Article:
In the fall of 2017, Philadelphia was the site of 20 temporary monuments created by local and international artists across 10 public parks as part of a citywide art and history project curated by Paul Farber and Ken Lum, and produced in partnership with Mural Arts Philadelphia. These included an afro pick embedded on the Municipal Services Plaza, a performance in a public park, a mirrored box surrounding an old monument such that it simultaneously disappeared into its surroundings and reflected the people in the park and many others. In each of 10 public squares and parks, a small, temporary lab was staffed at least 4 days a week to invite Philadelphians and visitors to reflect on our city’s monuments. They were handed a clipboard and asked to engage with the central guiding question of Monument Lab: What is an appropriate monument for the current city of Philadelphia? Nearly 5000 people offered proposals in answer to that question, and each of their answers has been transcribed, analyzed, including a drawing or description, proposers’ home zip codes, proposers’ ages, and the place in the city where they’d like to see their imagined monuments. This dataset, comprising an imagined version of the city’s monumental landscape will be focus of a conversation about the intersections between the stories that are told in our public monuments and in our data, and the individual stories that are lost and hidden.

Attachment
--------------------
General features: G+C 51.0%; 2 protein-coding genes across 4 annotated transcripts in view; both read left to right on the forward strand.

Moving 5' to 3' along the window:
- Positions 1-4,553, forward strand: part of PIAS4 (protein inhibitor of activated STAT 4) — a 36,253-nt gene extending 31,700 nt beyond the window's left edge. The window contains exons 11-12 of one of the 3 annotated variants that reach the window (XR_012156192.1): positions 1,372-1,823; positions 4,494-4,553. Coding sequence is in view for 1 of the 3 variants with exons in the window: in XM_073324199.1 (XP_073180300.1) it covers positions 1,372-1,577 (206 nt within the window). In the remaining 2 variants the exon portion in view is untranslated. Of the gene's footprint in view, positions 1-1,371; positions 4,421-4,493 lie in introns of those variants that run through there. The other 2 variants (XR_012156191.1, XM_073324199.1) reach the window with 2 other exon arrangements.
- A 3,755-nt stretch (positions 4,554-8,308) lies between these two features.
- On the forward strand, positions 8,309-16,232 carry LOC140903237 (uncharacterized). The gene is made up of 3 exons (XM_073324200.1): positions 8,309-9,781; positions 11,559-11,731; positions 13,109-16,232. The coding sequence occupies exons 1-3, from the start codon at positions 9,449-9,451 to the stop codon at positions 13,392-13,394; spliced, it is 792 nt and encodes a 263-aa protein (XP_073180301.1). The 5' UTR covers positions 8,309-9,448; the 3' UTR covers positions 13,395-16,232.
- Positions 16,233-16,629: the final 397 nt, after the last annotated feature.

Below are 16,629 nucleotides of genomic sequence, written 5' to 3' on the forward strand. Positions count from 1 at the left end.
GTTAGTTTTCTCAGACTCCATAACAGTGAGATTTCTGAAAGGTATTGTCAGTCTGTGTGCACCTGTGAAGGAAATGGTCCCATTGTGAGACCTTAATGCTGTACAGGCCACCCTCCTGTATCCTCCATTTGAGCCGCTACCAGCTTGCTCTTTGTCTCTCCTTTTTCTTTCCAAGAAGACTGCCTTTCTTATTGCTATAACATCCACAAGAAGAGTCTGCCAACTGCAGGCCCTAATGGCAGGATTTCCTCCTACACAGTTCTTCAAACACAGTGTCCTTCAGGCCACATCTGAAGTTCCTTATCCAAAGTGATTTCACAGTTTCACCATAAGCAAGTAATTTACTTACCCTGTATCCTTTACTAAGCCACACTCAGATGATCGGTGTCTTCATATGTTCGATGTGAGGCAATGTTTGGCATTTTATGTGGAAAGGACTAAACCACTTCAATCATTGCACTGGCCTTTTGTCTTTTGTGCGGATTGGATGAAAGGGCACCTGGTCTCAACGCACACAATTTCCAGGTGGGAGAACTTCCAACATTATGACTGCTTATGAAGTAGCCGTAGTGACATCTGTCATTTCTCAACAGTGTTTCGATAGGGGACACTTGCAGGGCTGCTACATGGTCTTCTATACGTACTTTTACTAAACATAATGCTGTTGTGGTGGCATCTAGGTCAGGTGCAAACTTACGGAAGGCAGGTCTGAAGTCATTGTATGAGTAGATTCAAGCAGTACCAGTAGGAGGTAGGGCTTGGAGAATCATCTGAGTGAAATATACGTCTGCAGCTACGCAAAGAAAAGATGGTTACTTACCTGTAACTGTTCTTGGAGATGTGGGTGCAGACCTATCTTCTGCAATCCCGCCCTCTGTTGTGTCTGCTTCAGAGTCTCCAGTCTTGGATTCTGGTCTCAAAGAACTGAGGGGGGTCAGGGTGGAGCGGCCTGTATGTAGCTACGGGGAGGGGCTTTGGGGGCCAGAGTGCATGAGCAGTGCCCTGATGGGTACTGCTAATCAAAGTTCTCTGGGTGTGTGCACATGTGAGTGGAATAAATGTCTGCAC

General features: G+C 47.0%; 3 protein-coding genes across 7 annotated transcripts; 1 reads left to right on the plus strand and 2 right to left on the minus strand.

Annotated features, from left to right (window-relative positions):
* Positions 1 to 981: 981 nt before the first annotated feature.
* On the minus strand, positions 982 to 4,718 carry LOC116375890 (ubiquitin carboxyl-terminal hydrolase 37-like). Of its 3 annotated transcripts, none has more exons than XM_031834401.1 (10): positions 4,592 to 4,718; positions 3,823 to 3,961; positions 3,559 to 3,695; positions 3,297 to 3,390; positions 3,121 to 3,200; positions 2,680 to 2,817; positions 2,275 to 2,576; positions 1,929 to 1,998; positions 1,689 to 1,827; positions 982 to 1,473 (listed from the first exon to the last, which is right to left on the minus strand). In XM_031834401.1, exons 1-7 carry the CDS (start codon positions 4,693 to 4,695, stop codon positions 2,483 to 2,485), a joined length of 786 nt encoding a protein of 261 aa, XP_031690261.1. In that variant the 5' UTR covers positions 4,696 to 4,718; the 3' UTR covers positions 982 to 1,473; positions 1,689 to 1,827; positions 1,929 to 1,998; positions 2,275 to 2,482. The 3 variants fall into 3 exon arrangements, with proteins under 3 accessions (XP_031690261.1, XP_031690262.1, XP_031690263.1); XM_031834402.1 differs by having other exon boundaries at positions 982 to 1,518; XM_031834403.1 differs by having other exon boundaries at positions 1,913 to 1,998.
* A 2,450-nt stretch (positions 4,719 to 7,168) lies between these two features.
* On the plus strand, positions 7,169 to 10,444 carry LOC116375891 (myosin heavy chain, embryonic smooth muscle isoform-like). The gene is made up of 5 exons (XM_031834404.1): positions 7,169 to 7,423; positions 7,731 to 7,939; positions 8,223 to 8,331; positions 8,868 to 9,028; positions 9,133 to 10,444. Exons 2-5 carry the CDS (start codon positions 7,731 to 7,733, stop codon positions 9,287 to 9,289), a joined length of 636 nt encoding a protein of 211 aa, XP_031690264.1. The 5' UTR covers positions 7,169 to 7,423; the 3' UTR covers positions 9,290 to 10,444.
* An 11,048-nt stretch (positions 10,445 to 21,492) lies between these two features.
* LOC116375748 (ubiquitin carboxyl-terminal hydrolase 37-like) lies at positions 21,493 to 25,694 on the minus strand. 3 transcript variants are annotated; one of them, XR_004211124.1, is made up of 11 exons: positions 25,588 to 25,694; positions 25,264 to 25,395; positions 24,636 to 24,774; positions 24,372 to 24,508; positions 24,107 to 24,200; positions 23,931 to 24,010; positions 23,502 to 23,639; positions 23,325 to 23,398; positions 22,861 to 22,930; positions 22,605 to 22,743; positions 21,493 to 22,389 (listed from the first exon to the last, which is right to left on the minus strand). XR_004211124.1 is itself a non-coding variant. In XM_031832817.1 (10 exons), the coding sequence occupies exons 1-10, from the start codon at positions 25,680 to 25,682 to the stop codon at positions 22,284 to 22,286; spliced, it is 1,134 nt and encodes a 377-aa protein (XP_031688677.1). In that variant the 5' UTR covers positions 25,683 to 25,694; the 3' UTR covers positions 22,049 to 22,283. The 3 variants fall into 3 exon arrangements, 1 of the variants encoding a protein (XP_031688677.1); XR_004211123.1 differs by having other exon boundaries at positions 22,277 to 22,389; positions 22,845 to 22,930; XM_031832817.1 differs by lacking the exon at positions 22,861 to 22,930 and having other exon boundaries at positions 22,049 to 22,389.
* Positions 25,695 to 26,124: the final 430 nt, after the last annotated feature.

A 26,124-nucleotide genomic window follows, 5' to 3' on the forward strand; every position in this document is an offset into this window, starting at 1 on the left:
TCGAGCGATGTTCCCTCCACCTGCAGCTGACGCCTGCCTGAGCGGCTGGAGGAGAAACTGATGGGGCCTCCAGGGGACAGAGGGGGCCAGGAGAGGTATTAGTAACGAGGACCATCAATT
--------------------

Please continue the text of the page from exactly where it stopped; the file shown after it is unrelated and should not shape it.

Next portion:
See below for a Sutori recap of this Digital Dialogue, including live tweets and select resources referenced by Allen during her talk.

Laurie Allen is the Director for Digital Scholarship at the University of Pennsylvania Libraries. She and her colleagues collaborate on new forms of scholarship to support campus-wide open access publishing, data curation & management, digital humanities, and mapping and geospatial data efforts. A native Philadelphia, she also serves as Research Director for Monument Lab, a public art and civic research project in Philadelphia. In late 2016, Allen and colleagues in the Penn Libraries helped start Data Refuge by teaming up with the Penn Program in Environmental Humanities in an effort to help protect copies of federal environmental and climate data.  Before joining the Penn Libraries, Laurie was the Coordinator for Digital Scholarship and Research at Haverford College. She holds a Bachelor’s degree in Philosophy from Bard College, and a Master’s of Library and Information Science from Simmons College.

A continuously updated schedule of talks is also available on the Digital Dialogues webpage.

Unable to attend the events in person? Archived podcasts can be found on the MITH website, and you can follow our Digital Dialogues Twitter account @digdialog as well as the Twitter hashtag #mithdd to keep up with live tweets from our sessions. Viewers can watch the live stream as well.

All talks free and open to the public. Attendees are welcome to bring their own lunches.

Contact: MITH (,, 301.405.8927).